Pakistan's intelligence chief will come with a list of requests, including drone technology, a senior Pakistani security official said Tuesday. Islam will also push for equipment Pakistani officials say will boost the accuracy of their F16 fleet, while laying out a plan to phase out CIA drones altogether, according to three other Pakistani officials.
From the Pakistani perspective, that plan would start with joint strikes, combining their F-16s and the CIA's drones. The drones would provide round-the-clock surveillance of the targets for the days and hours leading up to the strike, then Pakistani jets would hit the target.
The Pakistanis want U.S. permission to move the modernized F-16s it bought from the U.S. from southern Pakistan to a base that's only 30 minutes' flying time from North and South Waziristan. Other requests include help securing advanced fuel-tanker aircraft to keep the jets flying longer, as well as smaller, 200-pound precision bombs.
The White House and the CIA declined to comment. Pentagon spokesman George Little would not confirm the Pakistani proposal but said, "We seek to continue our counterterrorism cooperation with the Pakistanis — cooperation that goes back years."
Last year arguably marked the lowest point in U.S.-Pakistani relation, with Pakistan demanding an apology for the border skirmish where the U.S. killed 24 Pakistani troops.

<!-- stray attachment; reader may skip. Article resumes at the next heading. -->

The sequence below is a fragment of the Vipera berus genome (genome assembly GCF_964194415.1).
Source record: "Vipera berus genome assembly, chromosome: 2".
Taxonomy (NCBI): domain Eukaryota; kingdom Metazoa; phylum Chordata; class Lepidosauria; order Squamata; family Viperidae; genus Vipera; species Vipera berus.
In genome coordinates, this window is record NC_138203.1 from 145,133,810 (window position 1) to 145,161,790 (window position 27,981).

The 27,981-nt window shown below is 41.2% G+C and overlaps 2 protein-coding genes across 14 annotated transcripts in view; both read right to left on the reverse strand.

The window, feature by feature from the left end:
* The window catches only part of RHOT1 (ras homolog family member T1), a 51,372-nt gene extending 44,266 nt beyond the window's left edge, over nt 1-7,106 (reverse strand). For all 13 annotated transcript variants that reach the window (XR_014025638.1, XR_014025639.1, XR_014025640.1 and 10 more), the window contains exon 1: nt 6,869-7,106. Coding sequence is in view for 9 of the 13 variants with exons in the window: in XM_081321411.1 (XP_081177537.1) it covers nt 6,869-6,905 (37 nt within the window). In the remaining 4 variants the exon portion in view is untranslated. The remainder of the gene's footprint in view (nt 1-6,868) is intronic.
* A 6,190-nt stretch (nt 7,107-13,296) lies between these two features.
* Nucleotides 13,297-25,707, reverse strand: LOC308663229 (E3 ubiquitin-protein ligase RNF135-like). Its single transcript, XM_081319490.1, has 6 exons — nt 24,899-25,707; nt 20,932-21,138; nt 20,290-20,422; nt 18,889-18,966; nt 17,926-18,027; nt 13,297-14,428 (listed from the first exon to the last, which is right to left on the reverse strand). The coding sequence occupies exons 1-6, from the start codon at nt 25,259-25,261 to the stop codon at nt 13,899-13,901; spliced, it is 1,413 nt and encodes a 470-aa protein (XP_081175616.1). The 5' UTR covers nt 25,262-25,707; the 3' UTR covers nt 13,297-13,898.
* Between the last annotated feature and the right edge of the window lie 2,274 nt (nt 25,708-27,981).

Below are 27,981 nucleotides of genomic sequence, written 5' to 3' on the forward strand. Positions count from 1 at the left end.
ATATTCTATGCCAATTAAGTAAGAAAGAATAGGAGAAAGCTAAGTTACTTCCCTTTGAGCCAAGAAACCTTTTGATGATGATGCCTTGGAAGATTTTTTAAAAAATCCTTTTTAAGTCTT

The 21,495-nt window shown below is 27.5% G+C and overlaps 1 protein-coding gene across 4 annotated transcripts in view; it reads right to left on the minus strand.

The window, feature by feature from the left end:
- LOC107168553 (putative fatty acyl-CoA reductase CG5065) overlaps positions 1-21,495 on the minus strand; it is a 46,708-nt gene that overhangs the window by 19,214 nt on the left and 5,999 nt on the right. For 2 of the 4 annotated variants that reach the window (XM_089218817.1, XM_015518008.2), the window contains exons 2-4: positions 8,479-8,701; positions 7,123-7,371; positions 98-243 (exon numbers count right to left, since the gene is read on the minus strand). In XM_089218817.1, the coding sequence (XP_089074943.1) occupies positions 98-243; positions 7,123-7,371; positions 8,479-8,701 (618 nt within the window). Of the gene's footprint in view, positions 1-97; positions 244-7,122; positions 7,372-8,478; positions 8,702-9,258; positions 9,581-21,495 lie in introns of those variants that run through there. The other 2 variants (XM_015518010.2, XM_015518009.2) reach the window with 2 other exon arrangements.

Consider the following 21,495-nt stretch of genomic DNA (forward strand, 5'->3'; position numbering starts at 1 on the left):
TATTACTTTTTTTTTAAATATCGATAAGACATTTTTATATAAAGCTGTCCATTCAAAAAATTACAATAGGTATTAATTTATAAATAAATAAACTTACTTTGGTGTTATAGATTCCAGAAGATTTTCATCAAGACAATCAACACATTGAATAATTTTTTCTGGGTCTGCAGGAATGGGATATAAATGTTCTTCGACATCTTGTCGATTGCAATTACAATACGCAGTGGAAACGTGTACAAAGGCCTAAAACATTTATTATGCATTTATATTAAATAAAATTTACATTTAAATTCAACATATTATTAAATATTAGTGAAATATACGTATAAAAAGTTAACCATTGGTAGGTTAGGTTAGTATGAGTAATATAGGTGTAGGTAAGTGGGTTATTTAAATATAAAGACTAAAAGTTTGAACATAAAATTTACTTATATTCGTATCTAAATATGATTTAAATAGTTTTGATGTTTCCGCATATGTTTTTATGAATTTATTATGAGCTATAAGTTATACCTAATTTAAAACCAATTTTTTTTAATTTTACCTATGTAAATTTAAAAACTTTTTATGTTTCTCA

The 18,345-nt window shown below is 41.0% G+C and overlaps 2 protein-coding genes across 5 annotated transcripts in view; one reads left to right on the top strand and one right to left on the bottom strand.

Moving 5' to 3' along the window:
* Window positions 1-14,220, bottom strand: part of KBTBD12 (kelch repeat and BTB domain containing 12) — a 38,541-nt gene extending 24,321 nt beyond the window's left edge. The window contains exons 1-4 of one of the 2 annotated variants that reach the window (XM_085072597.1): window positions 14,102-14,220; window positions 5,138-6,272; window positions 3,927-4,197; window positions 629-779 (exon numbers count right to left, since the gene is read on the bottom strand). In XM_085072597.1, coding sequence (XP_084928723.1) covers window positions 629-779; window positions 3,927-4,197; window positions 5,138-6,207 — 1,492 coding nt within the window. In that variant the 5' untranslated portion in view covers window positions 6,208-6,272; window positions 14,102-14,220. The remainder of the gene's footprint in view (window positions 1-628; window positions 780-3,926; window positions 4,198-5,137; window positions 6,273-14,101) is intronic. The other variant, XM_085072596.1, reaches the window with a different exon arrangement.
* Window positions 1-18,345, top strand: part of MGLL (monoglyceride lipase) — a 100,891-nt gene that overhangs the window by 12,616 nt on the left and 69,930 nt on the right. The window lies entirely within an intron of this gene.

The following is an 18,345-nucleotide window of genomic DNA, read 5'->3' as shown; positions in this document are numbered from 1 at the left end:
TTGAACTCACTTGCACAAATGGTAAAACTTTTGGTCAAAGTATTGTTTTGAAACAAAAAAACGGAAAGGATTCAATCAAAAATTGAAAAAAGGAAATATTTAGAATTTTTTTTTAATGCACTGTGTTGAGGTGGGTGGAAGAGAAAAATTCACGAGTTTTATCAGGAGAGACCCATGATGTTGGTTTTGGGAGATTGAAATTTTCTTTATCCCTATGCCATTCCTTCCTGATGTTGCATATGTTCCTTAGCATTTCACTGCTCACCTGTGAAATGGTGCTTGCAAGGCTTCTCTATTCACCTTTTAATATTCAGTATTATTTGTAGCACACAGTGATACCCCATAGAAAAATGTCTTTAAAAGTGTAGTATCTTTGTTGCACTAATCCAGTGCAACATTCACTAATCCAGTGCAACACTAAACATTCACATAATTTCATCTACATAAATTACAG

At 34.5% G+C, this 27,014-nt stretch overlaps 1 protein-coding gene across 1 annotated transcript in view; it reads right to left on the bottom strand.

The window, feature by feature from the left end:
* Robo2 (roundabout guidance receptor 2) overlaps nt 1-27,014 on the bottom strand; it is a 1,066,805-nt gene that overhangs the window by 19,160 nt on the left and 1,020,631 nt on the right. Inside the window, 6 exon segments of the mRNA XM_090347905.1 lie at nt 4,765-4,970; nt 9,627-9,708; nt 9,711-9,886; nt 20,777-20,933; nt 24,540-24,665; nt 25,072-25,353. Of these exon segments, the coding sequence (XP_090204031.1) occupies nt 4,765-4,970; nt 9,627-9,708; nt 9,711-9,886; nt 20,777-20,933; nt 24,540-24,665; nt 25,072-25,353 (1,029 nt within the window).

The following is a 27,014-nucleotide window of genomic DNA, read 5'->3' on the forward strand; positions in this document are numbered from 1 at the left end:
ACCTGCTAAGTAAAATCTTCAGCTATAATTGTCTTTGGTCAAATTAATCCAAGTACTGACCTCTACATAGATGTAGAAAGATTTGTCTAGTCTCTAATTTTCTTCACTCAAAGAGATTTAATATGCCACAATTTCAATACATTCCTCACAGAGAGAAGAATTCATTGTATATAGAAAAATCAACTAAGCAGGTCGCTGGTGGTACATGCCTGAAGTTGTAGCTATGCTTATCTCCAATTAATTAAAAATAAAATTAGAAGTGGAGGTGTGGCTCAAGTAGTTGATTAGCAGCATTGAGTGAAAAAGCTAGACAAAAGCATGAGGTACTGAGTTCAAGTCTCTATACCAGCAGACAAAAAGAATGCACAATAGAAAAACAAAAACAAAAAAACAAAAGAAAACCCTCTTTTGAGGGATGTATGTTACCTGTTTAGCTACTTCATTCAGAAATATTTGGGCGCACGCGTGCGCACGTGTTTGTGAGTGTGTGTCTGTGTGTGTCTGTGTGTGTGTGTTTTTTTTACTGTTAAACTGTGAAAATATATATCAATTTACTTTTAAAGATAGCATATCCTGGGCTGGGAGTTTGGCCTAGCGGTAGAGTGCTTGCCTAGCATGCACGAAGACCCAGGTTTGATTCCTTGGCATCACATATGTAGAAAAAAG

Secretary of State Hillary Rodham Clinton apologized in early July, after months of refusals. The intelligence talks are one of the first signs that the apology unfroze contacts that the U.S. has found helpful in the past.
The U.S. also needs Pakistan as a supply route into Afghanistan and to help keep militants at bay. Clinton's apology cleared the way for overland supply routes into Afghanistan to be reopened and the two sides have nearly completed a formal agreement on how the routes will operate.
The reopening, in turn, cleared the way for the release of some $1.1 billion in U.S. funds that have been held up for months, top senators said Tuesday.
Dozier can be followed on Twitter (at)kimberlydozier.
Associated Press writers Kathy Gannon and Munir Ahmed contributed to this report from Islamabad.
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